About Juvenile Diabetes Research Foundation (JDRF)

November 4, 2009
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Just signed up for an online petition from JDRF to Gordon Brown asking for more funding to research Type 1 diabetes. Go on Gordon!!

About Juvenile Diabetes Research Foundation (JDRF).


Sirona Biochem’s new scientific advisor

November 3, 2009
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The management of sugar metabolism is a primary medical challenge associated with treating diabetes and obesity and that is why SGLT inhibitors show such promise in this regard.


The best ways to get enough “good” (ie, long-chain) omega-3 oils

November 3, 2009
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Nutrition: Note to Self, from The Economist print edition, Oct 29th 2009:

The best ways to get enough “good” (ie, long-chain) omega-3 oils are either to eat lots of oily fish or to take, every day, supplements that contain at least 500mg of eicosapentaenoic acid (EPA), or docosahexaenoic acid (DHA), or both (though some studies have suggested as much as 1,100mg a day is better). Products that contain short-chain omega-3s, such as alpha-linolenic acid from plant oils like flax-seed oil, have not been linked with the strong health benefits shown by fish oils.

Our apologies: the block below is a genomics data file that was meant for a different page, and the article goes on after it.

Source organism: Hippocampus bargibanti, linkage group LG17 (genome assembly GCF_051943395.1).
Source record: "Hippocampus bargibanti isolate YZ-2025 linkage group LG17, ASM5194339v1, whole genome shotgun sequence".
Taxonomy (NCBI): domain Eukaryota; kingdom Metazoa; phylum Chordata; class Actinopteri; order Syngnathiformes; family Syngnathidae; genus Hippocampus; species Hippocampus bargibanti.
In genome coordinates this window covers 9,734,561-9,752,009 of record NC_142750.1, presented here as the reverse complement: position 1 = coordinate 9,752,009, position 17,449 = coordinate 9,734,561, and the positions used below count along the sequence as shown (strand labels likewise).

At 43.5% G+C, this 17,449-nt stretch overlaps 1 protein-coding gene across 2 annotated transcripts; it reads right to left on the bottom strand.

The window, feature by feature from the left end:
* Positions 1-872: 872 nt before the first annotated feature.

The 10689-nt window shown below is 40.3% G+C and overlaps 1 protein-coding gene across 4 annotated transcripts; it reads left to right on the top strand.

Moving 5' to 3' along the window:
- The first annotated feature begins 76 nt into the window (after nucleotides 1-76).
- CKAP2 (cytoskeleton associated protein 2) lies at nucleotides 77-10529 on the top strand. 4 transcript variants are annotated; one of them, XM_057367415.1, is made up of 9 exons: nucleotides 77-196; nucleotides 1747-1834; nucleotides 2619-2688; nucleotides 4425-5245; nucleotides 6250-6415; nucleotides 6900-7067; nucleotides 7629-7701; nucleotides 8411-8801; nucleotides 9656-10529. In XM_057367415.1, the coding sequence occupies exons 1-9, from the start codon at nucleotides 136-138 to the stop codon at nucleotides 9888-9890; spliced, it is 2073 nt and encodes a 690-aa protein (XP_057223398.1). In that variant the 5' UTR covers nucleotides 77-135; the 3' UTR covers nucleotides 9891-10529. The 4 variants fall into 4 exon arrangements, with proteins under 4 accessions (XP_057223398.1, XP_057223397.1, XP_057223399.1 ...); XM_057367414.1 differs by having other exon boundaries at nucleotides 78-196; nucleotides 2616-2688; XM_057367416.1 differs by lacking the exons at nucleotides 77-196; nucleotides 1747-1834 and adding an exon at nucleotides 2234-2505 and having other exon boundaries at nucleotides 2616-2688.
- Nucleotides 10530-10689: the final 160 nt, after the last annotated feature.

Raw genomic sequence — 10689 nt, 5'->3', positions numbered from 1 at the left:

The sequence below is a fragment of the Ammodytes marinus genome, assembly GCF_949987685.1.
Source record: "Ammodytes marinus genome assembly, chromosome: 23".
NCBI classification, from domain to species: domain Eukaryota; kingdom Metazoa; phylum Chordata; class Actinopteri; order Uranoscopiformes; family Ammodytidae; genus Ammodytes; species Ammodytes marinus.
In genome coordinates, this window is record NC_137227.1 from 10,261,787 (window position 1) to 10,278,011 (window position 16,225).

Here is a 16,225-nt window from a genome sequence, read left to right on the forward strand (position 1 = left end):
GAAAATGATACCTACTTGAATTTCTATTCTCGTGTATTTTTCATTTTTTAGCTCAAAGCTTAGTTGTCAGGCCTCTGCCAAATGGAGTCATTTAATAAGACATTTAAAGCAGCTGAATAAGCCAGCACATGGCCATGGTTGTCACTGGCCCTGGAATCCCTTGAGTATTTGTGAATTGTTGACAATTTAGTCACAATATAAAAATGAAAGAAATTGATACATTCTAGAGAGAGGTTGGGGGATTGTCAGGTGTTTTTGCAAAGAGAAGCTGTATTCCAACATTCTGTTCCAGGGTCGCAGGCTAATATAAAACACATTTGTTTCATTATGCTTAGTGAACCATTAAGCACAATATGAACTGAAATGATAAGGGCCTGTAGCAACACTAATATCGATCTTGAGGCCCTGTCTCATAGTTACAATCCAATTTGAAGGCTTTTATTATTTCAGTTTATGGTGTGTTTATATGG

Having got enough long-chain oils, though, it is important to let them do their work. That means reducing consumption of omega-6 oils—those found in maize, sunflower, olive and most other seed oils. Many people have turned to these seed oils as a way of reducing their intake of saturated fats, but omega-6 fatty acids compete in the body with omega-3s, since the two have similar chemical properties. The best dietary ratio of omega-6 to omega-3 is reckoned to be less than 4:1. In Western diets, it is typically more like 10:1. The message, then, is: eat less fat and get more of it from fish. And those who buy omega-3 supplements that also contain omega-6s are probably wasting their money.